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What Election 2020 uncertainty means for mortgage lending

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As ballots continue to be counted in battleground states past election night, the country faces days or even weeks of uncertainty, with the presidential race between President Donald Trump and former Vice President Joe Biden still undecided.

A delayed outcome was not unexpected, given the increased use of mail-in ballots amid social distancing measures. But with no clear leader in the counts thus far, the election could enter a complicated next phase that stands to impact financial markets.

Arizona election results for the 2020 U.S. presidential election displayed on a monitor in the Times Square neighborhood of New York, U.S., on Tuesday, Nov. 3, 2020. President Donald Trump has once again defied polls and predictions, with a strong showing across the Sun Belt in early results appearing to significantly shrink Democratic nominee Joe Biden's path to victory. Photographer: Jeenah Moon/Bloomberg

"If we get for a day or so of some uncertainty, I don't think it's a big deal," Brian Gardner, chief Washington policy strategist at Stifel Financial told American Banker’s Neil Haggerty. "We got that in 2004 with Bush versus Kerry. … I think the markets are fine with that. If there are signs that the uncertainty is going to be protracted, that it could take several days, several weeks, then you are going to start to see some kickers in the markets."

The past few months have seen a number of nonbank mortgage lenders either go public via IPO or SPAC with Rocket launching its IPO in August, followed shortly thereafter by UWM and Finance of America each going public via SPAC. Guild Mortgage followed with its own announcement of an IPO. Analysts credit an ongoing surge in originations for the trend, and while that may continue to benefit public mortgage lenders, two others, Caliber Home Loans and AmeriHome, delayed their IPOs at the end of October as market volatility intensified.

A number of stimulus measures also hang in the balance as the election remains unresolved. The CARES Act, for example, could create liquidity problems for servicers should the market take a turn, and that will require a legislative intervention, analyst Chris Whalen argued.

The regulatory landscape stands to be altered under a Biden administration given that Trump’s time in office has been defined by deregulation. Four more years of the Trump administration could remove barriers for increased construction — though his immigration policies create strains on the sector’s workforce. A conservatorship exit for government-sponsored enterprises would also be on the table under Trump.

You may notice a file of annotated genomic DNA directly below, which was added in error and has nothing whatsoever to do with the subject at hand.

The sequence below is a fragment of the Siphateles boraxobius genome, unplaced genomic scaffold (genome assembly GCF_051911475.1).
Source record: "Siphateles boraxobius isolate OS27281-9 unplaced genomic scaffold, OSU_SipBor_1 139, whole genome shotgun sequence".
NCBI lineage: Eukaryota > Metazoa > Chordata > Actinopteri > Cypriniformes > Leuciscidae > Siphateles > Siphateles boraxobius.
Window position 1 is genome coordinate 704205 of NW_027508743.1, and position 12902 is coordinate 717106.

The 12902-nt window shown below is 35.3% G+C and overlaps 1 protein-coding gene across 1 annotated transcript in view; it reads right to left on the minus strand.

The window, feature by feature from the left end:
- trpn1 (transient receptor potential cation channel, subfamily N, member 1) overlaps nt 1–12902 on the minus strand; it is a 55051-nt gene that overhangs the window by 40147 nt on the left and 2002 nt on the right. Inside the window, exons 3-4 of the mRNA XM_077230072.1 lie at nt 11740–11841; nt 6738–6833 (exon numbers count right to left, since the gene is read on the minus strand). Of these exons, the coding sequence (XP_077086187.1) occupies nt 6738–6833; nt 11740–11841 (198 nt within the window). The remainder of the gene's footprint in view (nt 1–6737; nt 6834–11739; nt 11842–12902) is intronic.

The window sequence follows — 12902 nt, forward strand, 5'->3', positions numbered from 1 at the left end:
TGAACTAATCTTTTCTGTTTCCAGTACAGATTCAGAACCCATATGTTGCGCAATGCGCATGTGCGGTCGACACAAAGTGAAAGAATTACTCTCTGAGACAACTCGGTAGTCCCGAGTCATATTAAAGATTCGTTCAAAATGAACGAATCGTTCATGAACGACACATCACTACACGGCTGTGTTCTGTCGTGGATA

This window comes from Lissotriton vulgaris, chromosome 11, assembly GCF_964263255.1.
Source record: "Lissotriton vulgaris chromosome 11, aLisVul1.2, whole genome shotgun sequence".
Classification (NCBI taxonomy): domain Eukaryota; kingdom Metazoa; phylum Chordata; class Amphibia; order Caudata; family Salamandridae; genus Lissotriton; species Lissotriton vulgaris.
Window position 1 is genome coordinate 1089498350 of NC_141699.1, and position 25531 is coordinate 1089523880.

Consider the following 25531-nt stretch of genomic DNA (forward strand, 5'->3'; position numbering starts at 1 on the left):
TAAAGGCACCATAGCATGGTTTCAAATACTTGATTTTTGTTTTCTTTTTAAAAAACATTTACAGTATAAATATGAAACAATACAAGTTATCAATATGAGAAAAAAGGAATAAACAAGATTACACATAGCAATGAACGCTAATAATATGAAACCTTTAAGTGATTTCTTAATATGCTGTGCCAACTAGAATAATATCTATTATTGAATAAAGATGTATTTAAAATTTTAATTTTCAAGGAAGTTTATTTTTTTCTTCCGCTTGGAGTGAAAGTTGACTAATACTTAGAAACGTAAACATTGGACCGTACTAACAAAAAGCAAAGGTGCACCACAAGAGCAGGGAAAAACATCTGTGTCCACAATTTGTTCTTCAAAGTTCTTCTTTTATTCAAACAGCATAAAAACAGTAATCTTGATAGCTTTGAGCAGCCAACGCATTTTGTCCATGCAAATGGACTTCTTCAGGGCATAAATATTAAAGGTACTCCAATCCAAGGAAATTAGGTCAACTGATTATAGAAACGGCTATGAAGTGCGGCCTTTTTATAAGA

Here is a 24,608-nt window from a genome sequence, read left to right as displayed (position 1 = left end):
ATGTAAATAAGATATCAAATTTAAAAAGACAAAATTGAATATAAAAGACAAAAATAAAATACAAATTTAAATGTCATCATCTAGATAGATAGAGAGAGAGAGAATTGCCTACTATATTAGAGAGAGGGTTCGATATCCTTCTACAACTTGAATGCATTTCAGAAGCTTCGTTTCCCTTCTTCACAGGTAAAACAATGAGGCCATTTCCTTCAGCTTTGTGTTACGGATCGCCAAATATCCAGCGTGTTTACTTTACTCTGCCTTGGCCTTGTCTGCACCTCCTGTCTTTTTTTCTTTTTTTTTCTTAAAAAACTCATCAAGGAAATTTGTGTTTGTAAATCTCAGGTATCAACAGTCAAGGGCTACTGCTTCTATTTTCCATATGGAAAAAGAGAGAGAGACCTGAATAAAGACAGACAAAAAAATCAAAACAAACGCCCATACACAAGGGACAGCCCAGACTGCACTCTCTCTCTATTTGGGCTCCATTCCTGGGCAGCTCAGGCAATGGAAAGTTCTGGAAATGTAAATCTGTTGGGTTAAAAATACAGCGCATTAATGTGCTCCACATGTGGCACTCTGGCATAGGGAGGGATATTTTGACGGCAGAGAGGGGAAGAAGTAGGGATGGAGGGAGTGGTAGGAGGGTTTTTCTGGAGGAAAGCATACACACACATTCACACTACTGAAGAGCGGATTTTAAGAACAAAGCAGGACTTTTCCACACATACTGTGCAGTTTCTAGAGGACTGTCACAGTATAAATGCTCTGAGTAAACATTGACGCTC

"It's very likely that the Fannie Mae and Freddie Mac conservatorship would end in a second Trump term, which would reduce the government's role in the mortgage finance industry, and would probably bring more private capital into the market," Rick Sharga, VP at RealtyTrac, said in a statement to National Mortgage News. "This could make loans more readily available for more borrowers, but could also make loans more expensive and somewhat riskier."

A Biden win would tip the scales the other way. Reinstating the eliminated consumer protections and regulations would be near certainties. Given a Supreme Court ruling over the summer, Biden would the option of replacing Kathy Kraninger as CFPB director. Given that precedent, Biden could also choose to replace Mark Calabria, the director of the FHFA, and possibly keep Fannie and Freddie in conservatorship longer.

While President Trump cut affordable housing trusts, Biden has called for more investment in it, funded in part by fees attached to government agency-backed home sales, according to Sharga.

"This would make buying a home somewhat more expensive for most people, but might also provide affordable rental properties to people who are currently rent-burdened," he said.

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Housing inventory Homebuilders Housing market Donald Trump Joe Biden GSEs Election 2020